Summer was here and school was finally over! As the bell rang at the end of the last hour of class, the building vibrated with the ecstasy of newfound freedom. Excited school kids were running all over the place. Some were hugging and kissing, wishing each other great holidays. Others were hastily checking some last minute summer class information on the downstairs’ noticeboard. In a few hours, the building would be deserted for two whole months. The buzzing energy would leave place to a silence that would only be broken one last time by the cleaning team when it came in later to erase all traces of another vanished school year.
Nils was getting annoyed. He had been sitting outside the school’s entrance for 30 minutes now and his mother was late. He had told her that she’d be able to pick him up early as his teacher was not in this afternoon but she seemed to have forgotten. Since his father had left them, she’d been under a lot of stress, juggling her job and raising Nils on her own. To let off some steam, she had now taken the habit of going back each summer to Sweden to reunite with her friends and family. Nils’ parents were both Swedish so he was born in Stockholm and had only moved to Brussels at the age of 6. He thus always found it awesome to go back. Since it was now just the two of them, they’d started the tradition of leaving each year directly after his last day of school to “beat the traffic” as his mother would always put it. Nils knew that she just secretly enjoyed loosing no time in running away with him every summer. He loved it too.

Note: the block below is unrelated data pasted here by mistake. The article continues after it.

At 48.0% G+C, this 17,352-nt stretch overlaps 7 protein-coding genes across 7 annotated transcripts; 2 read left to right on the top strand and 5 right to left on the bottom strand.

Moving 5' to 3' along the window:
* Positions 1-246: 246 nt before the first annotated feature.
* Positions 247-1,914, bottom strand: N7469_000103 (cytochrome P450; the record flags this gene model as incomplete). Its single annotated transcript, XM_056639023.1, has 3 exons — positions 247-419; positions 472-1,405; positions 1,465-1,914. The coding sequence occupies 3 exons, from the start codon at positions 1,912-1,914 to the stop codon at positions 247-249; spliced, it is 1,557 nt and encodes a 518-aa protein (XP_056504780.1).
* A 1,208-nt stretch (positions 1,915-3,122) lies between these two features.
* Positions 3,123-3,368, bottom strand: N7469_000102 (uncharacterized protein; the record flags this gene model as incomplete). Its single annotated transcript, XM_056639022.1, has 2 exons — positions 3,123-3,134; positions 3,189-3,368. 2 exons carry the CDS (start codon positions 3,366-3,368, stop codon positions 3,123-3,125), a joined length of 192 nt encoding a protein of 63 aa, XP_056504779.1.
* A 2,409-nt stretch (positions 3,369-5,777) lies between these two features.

But now the school bell had rung one last time and she wasn’t there. “So much for beating the traffic,” he thought. As cars left the parking lot in front of him, the place was slowly emptying out. His stomach growled. He had eaten nothing since breakfast because he’d spent his lunch break smoking with friends in the school’s basement. Now he was ravenous. He remembered he’d left an old gym bag in his locker that had still an apple in it, a gift from his gym teacher hoping to instill healthy eating habits into them. With no money in his purse, the vending machines in the main hall were not an option. An apple it would be…